BY EZEKIEL MUTUA
I have insisted on this column from the outset that there are many good-news stories about Kenya that simply go untold by default in the commercial private media both here and abroad.
Indeed, we have reiterated this hugely important point like a mantra. I have argued times without number that journalism focused on development but which remains interesting, informative, entertaining and thought-provoking, is eminently feasible, both in Kenya and abroad.
The message must be percolating to other newsrooms, both in Kenya and abroad, for unprecedented good writing and analyses on Kenyan and other African affairs (for instance the birth of South Sudan) are beginning to crop up in the unlikeliest places.
This suddenly good press includes the Financial Times of London’s news feature of a few weeks ago entitled “Kenya’s ‘Silicon Savannah’ to challenge India on IT”, published on June 6. And now here comes news magazine Time’s July 11 story on the impacts of information communications technologies in Kenya headlined “Kenya’s Silicon Success” and flagged on the cover where the main story is “Mexico’s Tragedy: Why its Drug Violence is America’s Problem Too”.
Very few personalities, events, trends and phenomena ever make it to the cover of the truly global newsmagazine, but there are only 52 issues a year and few are chosen. Thus, in order to feature on the cover of Time, even as a merely flag-pointed item, a person or event has to be really outstanding.
In fact, a Kenyan personality has only featured once on a Time magazine cover and it wasn’t Founding President Mzee Jomo Kenyatta or Nobel Peace Laureate Wangari Maathai. It wasn’t even after Independence. It was March 7, 1960, and the man was Thomas Joseph Mboya, then aged only 30 but already a nationalist and trade unionist of international repute and an icon of the then dawning era of Independence.
The far-sighted Mboya, who was slain only nine years after making the cover of Time, would have loved the Age of the Internet and ICTs. He would have been 81 this year.
Not since that momentous cover story 51 years ago has Time devoted a cover to a Kenyan subject or more than the four pages accorded “The Silicon Savannah” story. There have occasionally been Kenyan paid-for advertiser’s announcement sections in Time promoting the nation brand over the years and running to as many as 10 pages a time, but never another story of the inspiration, gravitas, excitement and positive buzz of the ICTs story.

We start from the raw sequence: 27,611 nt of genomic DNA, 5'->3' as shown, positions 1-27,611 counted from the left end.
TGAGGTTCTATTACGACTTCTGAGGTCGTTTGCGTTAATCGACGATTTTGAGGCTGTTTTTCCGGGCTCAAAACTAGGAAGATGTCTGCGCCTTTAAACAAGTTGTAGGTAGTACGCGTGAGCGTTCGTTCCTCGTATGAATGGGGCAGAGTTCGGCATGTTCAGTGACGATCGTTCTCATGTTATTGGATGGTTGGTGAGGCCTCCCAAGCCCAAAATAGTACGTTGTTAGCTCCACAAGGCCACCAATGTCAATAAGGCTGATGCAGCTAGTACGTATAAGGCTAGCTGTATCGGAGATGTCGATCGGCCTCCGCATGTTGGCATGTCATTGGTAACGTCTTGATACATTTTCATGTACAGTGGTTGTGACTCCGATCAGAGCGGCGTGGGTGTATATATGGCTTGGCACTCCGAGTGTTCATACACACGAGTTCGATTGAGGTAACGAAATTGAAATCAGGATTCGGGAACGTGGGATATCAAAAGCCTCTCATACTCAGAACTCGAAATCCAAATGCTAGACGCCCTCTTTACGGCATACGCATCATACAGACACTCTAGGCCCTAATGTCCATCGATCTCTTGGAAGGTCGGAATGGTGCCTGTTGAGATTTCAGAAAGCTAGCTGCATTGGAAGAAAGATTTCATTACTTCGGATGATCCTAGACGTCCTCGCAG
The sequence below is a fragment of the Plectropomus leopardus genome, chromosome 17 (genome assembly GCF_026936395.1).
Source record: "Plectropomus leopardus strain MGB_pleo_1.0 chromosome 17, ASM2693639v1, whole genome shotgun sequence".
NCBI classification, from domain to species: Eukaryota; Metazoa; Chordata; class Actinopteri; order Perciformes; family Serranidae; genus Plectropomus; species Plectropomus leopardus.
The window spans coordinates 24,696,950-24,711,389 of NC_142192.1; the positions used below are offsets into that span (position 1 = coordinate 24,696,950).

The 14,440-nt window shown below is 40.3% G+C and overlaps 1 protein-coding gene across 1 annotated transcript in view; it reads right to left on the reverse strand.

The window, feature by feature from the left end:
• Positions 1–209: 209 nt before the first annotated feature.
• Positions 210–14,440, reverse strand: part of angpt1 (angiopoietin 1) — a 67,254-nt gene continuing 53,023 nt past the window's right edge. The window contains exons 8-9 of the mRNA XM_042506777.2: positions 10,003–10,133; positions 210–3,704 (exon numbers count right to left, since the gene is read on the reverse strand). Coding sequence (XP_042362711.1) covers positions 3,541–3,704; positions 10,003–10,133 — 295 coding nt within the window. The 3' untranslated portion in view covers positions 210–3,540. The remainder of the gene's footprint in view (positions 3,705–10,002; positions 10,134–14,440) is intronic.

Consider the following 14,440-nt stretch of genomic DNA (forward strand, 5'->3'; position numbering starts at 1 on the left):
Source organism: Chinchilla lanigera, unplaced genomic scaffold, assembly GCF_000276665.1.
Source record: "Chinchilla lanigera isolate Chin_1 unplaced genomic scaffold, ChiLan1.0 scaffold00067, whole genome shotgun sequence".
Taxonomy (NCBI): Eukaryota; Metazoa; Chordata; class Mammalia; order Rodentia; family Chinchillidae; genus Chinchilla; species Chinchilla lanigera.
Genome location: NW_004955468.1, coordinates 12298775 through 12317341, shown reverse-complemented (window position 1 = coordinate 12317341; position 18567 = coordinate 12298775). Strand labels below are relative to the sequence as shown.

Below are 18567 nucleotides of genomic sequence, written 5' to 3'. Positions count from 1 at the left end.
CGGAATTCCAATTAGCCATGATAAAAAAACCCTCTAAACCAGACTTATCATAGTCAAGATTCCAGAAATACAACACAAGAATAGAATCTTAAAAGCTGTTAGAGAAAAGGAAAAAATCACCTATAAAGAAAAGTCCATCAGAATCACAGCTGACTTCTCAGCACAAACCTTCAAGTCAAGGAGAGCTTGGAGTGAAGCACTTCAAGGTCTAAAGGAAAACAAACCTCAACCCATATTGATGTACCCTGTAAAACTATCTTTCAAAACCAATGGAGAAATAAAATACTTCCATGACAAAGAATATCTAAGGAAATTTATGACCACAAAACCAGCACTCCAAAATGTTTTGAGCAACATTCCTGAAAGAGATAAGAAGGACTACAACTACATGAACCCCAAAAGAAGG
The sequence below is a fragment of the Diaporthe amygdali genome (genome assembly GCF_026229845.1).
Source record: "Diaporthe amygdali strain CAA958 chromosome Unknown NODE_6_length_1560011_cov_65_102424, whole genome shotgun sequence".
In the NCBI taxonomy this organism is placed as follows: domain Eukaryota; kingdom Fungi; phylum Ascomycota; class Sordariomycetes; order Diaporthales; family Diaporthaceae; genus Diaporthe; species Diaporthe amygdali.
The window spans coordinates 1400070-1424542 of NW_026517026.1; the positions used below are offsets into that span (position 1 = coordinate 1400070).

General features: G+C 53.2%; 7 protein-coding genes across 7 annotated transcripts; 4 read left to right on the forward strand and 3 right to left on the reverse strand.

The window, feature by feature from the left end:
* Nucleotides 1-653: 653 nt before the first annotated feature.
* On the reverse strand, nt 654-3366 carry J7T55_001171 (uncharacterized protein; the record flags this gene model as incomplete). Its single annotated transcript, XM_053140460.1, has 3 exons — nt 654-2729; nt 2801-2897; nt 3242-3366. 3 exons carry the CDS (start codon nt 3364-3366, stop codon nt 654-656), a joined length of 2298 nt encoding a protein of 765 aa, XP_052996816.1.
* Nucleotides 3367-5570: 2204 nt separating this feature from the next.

First, Time borrows from Katrina Mason of the Financial Times the “Silicon Savannah” appellation, and then its writer, Alex Perry, emulates her breathless excitement in rolling out a good-news story about positive developments in Kenya and Africa generally. Going from the observation “…much of Africa is a giant, dark infrastructural void, as anyone who has flown over the continent at night can attest”, Perry rises almost to poetic heights when he waxes lyrical about Kenya’s world pioneering of mobile money in the following terms:
“Africa’s influence on global technology is most marked in mobile banking: with its M-Pesa service (M for mobile, Pesa meaning money in Swahili), Kenyan operator Safaricom became the first-ever telecom company to create a mass mobile-banking service, setting industry standards now being copied from California to Kabul”.
Perry notes elsewhere in his feature that the story he is retailing is not merely of how technology is changing Africa but of how Africans are themselves changing technology right back, using the mobile phone platform and other ICTs. He tells of such other world-class innovations from elsewhere in Africa as South Africa’s MXit, which uses SMS to send e-mail and run social networking sites and of mPedigree in Ghana and Sproxil in Nigeria, which use barcodes to verify whether medicines are genuine or fake.
Perry’s most eye-opening (nay, eye-popping!) disclosure concerns the entirely made-in-Kenya Ushahidi (Testimony) website, a crisis data-mapping platform created by just a few Nairobi computer code writers at the height of the post-election violence (PEV) of 2007-08. Ushahidi started out as a civil society crisis rapid-response platform where data on reports on PEV unrest were sent in by members of the public from diverse locations across the country via SMS, e-mail and social media.
The most amazing thing is that Ushahidi has gone worldwide since the tragic political happenings in Kenya in early 2008. Ms Julianna Rotich, a co-founder of Ushahidi, tells Time’s Perry that “by May of this year, Ushahidi, which is free to download, had been used 14,000 times in 128countries to map everything from last year’s earthquake in Haiti to this year’s Japanese tsunami and the Arab Spring”.
This is the height of development journalism, teasing out the good news stories about truly innovative uses of ICTs that are almost entirely dependent on uninterrupted electricity flow in the least electrified continent in the world.
Africa’s own news media are in such incompetent and tabloid disarray when it comes to ferreting out positive developmental stories that most East Africans have probably never heard of the benefits of mPedigree or Sproxil and most West Africans have never heard of the empowerment of M-Pesa and both groups know little or nothing of Ushahidi.
Perry does not miss a beat. He accurately observes that in the first week of July 2011, the Government of Kenya became the first in Africa, and one of the first in the world, to go completely data-open with the launch of the Government Data Portal last week. Millions of pages of Kenya Government files, some of them previously classified, are now available online in an initiative which Perry describes as one of President Kibaki’s “legacy projects”.
The writer is the Information Secretary of the Republic of Kenya. email:emutua @information.go.ke